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Pol. What follows this ? How prettily the young swain seems to wash The hand, was fair before !-I have put you out :But, to your protestation ; let me hear What you profess. Flo.
Do, and be witness to't. Pol. And this my neighbour too ? Flo.
And he, and more Than he, and men; the earth, the heavens, and
That,--were I crown'd the most imperial monarch, Thereof most worthy; were I the fairest youth That ever made eye swerve; had force, and know
ledge, More than was ever man's,- I would not prize
them, Without her love: for her, employ them all; Commend them, and condemn them, to her ser
But, my daughter,
I cannot speak
Take hands, a bargain;
“ That pure congealed white, high Taurus’ snow,
or the fann'd snow, “That's bolted,” &c. The fine sieve used by millers to separate flour from bran is called a bolting cloth. HARRIS.
I give my daughter to him, and will make
O, that must be
Come, your hand;
Soft, swain, awhile, 'beseech you;
I have : But what of him?
He neither does, nor shall.
more; Is not your father grown incapable Of reasonable affairs ? is he not stupid With age, and altering rheums ? ? Can he speak ?
hear? Know man from man ? dispute his own estate ? Lies he not bed-rid ? and again, does nothing, But what he did being childish ?
altering rheums ?] Rowe has transplanted this phrase into his Jane Shore, Act II. Sc. I. :
when altering rheums
STEEVENS, 3 - dispute his own estate ?] Perhaps for dispute we might read compute ; but “ dispute his estate
be the same with " talk over his affairs." Johnson. The same phrase occurs again in Romeo and Juliet :
“Let me dispute with thee of thy estate,” STEEVENS. Does not this allude to the next heir suing for the estate in cases of imbecility, lunacy, &c. ? CHAMIER.
It probably means-“ Can he assert and vindicate his right to his own property.” M. Mason.
No, good sir ; He has his health, and ampler strength, indeed, Than most have of his age. Pol.
By my white beard,
I yield all this;
Let him know't.
Pr'ythee, let him.
No, he must not. SHEP. Let him, my son; he shall not need to
At knowing of thy choice.
Come, come he must not :
Mark your divorce, young sir,
[Discovering himself. Whom son I dare not call; thou art too base To be acknowledg’d : Thou a scepter's heir, That thus affect'st a sheep-hook !—Thou old trai
tor, I am sorry, that, by hanging thee, I can but Shorten thy life one week.—And thou, fresh
piece Of excellent witchcraft; who, of force*, must know The royal fool thou cop’st with ;
O, my heart !
4 - WHO, of force,] Old copy-whom. Corrected by the editor of the second folio. MALONE,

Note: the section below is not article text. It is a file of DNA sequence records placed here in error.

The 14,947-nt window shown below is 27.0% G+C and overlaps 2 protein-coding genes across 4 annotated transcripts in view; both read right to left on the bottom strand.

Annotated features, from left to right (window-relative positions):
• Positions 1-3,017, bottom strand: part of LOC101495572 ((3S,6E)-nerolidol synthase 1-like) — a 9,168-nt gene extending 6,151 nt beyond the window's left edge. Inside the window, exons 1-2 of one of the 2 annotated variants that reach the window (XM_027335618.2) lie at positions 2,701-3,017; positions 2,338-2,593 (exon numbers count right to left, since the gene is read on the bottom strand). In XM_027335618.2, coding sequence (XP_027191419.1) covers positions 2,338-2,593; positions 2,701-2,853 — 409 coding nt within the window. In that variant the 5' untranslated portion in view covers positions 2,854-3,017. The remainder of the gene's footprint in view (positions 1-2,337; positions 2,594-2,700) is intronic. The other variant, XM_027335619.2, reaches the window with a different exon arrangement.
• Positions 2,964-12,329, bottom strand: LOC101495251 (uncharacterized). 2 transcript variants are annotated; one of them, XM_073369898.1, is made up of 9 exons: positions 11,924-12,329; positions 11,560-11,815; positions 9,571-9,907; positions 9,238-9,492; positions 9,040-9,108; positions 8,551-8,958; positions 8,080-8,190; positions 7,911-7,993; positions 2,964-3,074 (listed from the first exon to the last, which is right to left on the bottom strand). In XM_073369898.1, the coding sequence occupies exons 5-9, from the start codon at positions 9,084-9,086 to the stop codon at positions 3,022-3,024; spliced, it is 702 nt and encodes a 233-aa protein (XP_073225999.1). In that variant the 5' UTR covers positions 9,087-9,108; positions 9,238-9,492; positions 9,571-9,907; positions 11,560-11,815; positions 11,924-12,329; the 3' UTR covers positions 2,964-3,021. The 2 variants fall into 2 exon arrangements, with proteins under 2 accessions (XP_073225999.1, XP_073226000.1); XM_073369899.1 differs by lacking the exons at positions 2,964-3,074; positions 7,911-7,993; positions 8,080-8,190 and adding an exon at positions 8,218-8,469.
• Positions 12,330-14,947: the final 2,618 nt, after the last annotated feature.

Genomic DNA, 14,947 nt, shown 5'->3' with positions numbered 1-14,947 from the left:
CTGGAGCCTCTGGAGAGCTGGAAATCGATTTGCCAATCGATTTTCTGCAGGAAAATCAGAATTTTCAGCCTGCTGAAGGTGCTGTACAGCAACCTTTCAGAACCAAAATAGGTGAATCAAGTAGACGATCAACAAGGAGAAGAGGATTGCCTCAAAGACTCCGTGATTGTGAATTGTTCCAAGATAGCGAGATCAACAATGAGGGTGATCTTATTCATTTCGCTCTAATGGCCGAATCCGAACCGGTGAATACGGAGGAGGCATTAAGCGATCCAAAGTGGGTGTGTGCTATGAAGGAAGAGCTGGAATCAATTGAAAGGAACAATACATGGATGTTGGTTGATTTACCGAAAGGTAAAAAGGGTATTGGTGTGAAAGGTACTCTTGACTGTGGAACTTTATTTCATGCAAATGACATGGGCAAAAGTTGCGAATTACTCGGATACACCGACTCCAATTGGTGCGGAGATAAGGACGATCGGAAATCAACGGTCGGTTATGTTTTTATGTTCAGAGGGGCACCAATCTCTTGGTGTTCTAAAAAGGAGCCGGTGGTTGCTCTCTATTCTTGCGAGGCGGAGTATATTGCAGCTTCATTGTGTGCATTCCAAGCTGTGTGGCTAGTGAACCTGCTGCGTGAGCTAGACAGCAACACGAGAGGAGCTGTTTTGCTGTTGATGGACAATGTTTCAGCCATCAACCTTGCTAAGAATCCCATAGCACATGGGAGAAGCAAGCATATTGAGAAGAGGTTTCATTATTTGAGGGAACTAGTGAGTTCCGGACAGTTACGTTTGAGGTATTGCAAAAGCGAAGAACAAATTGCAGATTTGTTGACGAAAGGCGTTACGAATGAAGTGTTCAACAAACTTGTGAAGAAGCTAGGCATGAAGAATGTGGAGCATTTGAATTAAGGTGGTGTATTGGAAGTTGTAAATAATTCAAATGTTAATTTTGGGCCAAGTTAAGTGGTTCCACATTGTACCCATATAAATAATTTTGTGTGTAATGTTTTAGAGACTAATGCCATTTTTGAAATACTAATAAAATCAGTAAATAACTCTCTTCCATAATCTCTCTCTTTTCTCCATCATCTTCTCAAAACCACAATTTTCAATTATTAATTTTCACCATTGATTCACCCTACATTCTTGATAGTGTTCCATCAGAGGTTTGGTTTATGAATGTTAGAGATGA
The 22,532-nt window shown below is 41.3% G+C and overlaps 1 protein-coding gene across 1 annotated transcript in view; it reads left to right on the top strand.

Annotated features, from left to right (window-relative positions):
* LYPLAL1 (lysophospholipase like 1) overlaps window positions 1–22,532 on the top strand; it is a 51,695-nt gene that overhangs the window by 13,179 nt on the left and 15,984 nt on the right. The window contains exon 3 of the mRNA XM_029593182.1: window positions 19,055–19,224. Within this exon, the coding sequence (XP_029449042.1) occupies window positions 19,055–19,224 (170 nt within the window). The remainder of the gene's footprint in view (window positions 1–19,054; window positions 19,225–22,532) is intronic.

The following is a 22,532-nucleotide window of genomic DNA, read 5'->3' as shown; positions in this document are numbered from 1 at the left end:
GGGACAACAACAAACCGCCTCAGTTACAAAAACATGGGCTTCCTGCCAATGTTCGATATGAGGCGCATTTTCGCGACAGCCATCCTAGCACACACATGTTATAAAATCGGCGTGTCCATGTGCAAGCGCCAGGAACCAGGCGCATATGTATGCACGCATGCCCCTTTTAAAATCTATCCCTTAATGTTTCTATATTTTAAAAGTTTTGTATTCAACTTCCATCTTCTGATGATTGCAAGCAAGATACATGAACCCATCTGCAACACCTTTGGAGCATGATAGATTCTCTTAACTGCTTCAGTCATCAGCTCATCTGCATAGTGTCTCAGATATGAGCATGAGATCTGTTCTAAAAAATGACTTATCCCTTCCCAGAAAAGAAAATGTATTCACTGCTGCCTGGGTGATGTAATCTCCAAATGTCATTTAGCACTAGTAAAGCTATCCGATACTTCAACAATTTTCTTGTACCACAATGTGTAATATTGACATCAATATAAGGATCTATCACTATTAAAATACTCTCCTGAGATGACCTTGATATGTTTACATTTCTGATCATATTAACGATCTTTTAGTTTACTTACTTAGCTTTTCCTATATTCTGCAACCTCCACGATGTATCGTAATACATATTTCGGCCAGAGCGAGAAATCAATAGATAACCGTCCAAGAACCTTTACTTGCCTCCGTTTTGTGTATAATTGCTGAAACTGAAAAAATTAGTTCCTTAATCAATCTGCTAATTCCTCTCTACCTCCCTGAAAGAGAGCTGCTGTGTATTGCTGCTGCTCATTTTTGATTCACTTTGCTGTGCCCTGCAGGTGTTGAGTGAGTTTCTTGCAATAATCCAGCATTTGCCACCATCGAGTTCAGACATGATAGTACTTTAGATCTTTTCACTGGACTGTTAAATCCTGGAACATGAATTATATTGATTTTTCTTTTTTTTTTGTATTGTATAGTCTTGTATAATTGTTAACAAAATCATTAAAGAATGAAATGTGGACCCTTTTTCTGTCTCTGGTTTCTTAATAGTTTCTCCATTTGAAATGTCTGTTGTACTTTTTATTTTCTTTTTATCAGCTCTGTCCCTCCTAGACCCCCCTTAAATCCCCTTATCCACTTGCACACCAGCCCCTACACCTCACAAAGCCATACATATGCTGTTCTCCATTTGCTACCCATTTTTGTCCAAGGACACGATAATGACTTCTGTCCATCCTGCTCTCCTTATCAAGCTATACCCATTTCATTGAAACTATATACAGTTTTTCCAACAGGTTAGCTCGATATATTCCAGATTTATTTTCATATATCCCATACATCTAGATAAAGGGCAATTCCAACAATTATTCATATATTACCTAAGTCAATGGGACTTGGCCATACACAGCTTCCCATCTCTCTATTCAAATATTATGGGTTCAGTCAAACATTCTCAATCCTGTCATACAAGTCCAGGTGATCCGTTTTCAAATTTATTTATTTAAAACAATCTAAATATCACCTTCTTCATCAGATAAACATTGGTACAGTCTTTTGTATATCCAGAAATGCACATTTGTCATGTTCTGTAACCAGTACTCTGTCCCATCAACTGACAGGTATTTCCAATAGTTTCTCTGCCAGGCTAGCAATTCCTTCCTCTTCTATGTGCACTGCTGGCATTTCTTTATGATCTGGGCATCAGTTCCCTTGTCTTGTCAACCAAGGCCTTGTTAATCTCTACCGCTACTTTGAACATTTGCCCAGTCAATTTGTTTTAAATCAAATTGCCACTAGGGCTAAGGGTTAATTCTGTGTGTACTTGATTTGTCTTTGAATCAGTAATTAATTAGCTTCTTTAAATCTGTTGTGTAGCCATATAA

Pol. I'll have thy beauty scratch'd with briars,
and made More homely than thy state.-For thee, fond
boy, If I may ever know, thou dost but sigh, That thou no more shalt never see this knack, (as
never 5 I mean thou shalt,) we'll bar thee from succession ; Not hold thee of our blood, no not our kin, Far than Deucalion off:-Mark thou my words; Follow us to the court. Thou churl, for this
time, Though full of our displeasure, yet we free thee From the dead blow of it.-And you, enchant.
Even here undone ! I was not much afeard 8 : for once, or twice,
5 That thou no more shalt see this knack, (as NEVER -] The old copy reads, with absurd redundancy:
That thou no more shalt never see," &c. STEEVENS. 6 Far than--] I think for far than we should read-far as. We will not hold thee of our kin even so far off as Deucalion the common ancestor of all. Johnson.
The old reading farre, i. e. further, is the true one. The ancient comparative of fer was ferrer. See the Glossaries to Robert of Glocester and Robert of Brunne. This, in the time of Chaucer, was softened into
ferre : “ But er I bere thee moche ferre." H. of Fa. b. ii. v. 92. “ Thus was it peinted, I can say no ferre."
Knight's Tale, 2062. TYRWHITT. 7 Or hoop his body-] The old copy has-hope. Corrected by Mr. Pope. MALONE.
8 I was not much afeard, &c.]. The character is here finely
I was about to speak; and tell him plainly,
[To FLORIZEL. I told you, what would come of this : 'Beseech you, Of your own state take care: this dream of mine,
Henry VIII. :
sustained. To have made her quite astonished at the King's discovery
of himself bad not become her birth ; and to have given her presence of mind to have made this reply to the King, had not become her education. WARBURTON. 9 I was about to speak; and tell him plainly, The selfsame sun, that shines upon
Looks on alike.] So, in Nosce Teipsum, a poem, by Sir John Davies, 1599 : • Thou, like the sunne, dost with indifferent
ray, “ Into the palace and the cottage shine.” Again, in The Legend of Orpheus and Eurydice, 1597:
“ The sunne on rich and poor alike doth shine.” “ Looks on alike,” is supported by a passage in King
No, my lord,
Things that are known alike.” i. e. that are known alike by all.
To look upon, without any substantive annexed, is 'a mode of expression, which, though now unusual, appears to have been legitimate in Shakspeare's time. So, in Troilus and Cressida :
“ He is my prize ; I will not look upon." Again, in King Henry VI. Part III. :
Why stand we here-
“ Were play'd in jest by counterfeited actors.” Malone. To look upon, in more modern phrase, is to look on, i. e. to be a mere idle spectator. In this sense it is employed in the two preceding instances. Steevens.
This passage has been imitated not inelegantly by Habington in his Queen of Arragon :
The stars shoot